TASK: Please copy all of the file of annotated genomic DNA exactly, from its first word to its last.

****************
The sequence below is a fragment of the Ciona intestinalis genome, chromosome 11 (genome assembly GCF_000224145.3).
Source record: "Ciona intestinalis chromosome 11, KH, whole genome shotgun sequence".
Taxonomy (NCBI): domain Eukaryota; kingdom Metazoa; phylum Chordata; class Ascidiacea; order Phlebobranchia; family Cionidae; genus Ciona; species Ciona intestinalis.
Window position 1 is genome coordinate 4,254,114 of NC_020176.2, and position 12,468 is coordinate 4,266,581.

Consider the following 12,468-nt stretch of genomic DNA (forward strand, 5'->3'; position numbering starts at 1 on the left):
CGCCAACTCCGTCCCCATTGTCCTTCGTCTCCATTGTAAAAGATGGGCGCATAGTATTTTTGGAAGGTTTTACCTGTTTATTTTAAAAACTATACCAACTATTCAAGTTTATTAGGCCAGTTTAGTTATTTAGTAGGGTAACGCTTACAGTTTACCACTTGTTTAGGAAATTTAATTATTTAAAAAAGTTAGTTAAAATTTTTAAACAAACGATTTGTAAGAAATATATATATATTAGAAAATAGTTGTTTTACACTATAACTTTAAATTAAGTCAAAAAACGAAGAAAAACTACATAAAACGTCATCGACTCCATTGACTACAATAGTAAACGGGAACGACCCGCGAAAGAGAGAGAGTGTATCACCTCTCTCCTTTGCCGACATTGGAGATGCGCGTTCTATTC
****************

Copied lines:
The sequence below is a fragment of the Ciona intestinalis genome, chromosome 11 (genome assembly GCF_000224145.3).
Source record: "Ciona intestinalis chromosome 11, KH, whole genome shotgun sequence".
Taxonomy (NCBI): domain Eukaryota; kingdom Metazoa; phylum Chordata; class Ascidiacea; order Phlebobranchia; family Cionidae; genus Ciona; species Ciona intestinalis.
Window position 1 is genome coordinate 4,254,114 of NC_020176.2, and position 12,468 is coordinate 4,266,581.

Consider the following 12,468-nt stretch of genomic DNA (forward strand, 5'->3'; position numbering starts at 1 on the left):
CGCCAACTCCGTCCCCATTGTCCTTCGTCTCCATTGTAAAAGATGGGCGCATAGTATTTTTGGAAGGTTTTACCTGTTTATTTTAAAAACTATACCAACTATTCAAGTTTATTAGGCCAGTTTAGTTATTTAGTAGGGTAACGCTTACAGTTTACCACTTGTTTAGGAAATTTAATTATTTAAAAAAGTTAGTTAAAATTTTTAAACAAACGATTTGTAAGAAATATATATATATTAGAAAATAGTTGTTTTACACTATAACTTTAAATTAAGTCAAAAAACGAAGAAAAACTACATAAAACGTCATCGACTCCATTGACTACAATAGTAAACGGGAACGACCCGCGAAAGAGAGAGAGTGTATCACCTCTCTCCTTTGCCGACATTGGAGATGCGCGTTCTATTC